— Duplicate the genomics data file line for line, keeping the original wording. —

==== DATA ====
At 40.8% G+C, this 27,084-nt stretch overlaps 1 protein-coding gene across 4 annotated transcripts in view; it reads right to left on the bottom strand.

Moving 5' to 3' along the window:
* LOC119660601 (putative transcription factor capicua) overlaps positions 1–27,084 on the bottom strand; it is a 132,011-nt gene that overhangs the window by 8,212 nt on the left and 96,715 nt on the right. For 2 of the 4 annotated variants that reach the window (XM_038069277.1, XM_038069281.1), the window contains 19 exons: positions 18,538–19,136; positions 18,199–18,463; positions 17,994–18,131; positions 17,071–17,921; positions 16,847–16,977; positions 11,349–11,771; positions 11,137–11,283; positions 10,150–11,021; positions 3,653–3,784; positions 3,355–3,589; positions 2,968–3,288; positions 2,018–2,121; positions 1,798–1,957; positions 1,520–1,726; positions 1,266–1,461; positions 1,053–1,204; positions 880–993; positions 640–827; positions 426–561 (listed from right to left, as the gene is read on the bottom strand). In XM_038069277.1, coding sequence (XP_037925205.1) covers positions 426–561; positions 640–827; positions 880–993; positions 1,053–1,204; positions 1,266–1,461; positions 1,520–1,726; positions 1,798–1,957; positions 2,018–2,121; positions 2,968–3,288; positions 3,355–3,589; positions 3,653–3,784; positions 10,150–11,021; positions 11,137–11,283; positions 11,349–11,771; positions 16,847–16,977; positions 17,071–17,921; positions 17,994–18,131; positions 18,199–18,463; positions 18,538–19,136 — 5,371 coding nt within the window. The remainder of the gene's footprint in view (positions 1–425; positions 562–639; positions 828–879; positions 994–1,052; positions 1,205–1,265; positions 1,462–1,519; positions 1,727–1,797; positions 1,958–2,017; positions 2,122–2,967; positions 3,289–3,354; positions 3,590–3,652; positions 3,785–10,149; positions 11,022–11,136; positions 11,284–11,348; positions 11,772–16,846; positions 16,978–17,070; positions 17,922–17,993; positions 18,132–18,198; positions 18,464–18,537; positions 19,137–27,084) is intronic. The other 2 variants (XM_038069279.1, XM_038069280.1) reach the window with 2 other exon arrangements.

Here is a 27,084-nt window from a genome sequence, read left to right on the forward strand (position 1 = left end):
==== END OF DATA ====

At 40.8% G+C, this 27,084-nt stretch overlaps 1 protein-coding gene across 4 annotated transcripts in view; it reads right to left on the bottom strand.

Moving 5' to 3' along the window:
* LOC119660601 (putative transcription factor capicua) overlaps positions 1–27,084 on the bottom strand; it is a 132,011-nt gene that overhangs the window by 8,212 nt on the left and 96,715 nt on the right. For 2 of the 4 annotated variants that reach the window (XM_038069277.1, XM_038069281.1), the window contains 19 exons: positions 18,538–19,136; positions 18,199–18,463; positions 17,994–18,131; positions 17,071–17,921; positions 16,847–16,977; positions 11,349–11,771; positions 11,137–11,283; positions 10,150–11,021; positions 3,653–3,784; positions 3,355–3,589; positions 2,968–3,288; positions 2,018–2,121; positions 1,798–1,957; positions 1,520–1,726; positions 1,266–1,461; positions 1,053–1,204; positions 880–993; positions 640–827; positions 426–561 (listed from right to left, as the gene is read on the bottom strand). In XM_038069277.1, coding sequence (XP_037925205.1) covers positions 426–561; positions 640–827; positions 880–993; positions 1,053–1,204; positions 1,266–1,461; positions 1,520–1,726; positions 1,798–1,957; positions 2,018–2,121; positions 2,968–3,288; positions 3,355–3,589; positions 3,653–3,784; positions 10,150–11,021; positions 11,137–11,283; positions 11,349–11,771; positions 16,847–16,977; positions 17,071–17,921; positions 17,994–18,131; positions 18,199–18,463; positions 18,538–19,136 — 5,371 coding nt within the window. The remainder of the gene's footprint in view (positions 1–425; positions 562–639; positions 828–879; positions 994–1,052; positions 1,205–1,265; positions 1,462–1,519; positions 1,727–1,797; positions 1,958–2,017; positions 2,122–2,967; positions 3,289–3,354; positions 3,590–3,652; positions 3,785–10,149; positions 11,022–11,136; positions 11,284–11,348; positions 11,772–16,846; positions 16,978–17,070; positions 17,922–17,993; positions 18,132–18,198; positions 18,464–18,537; positions 19,137–27,084) is intronic. The other 2 variants (XM_038069279.1, XM_038069280.1) reach the window with 2 other exon arrangements.

Here is a 27,084-nt window from a genome sequence, read left to right on the forward strand (position 1 = left end):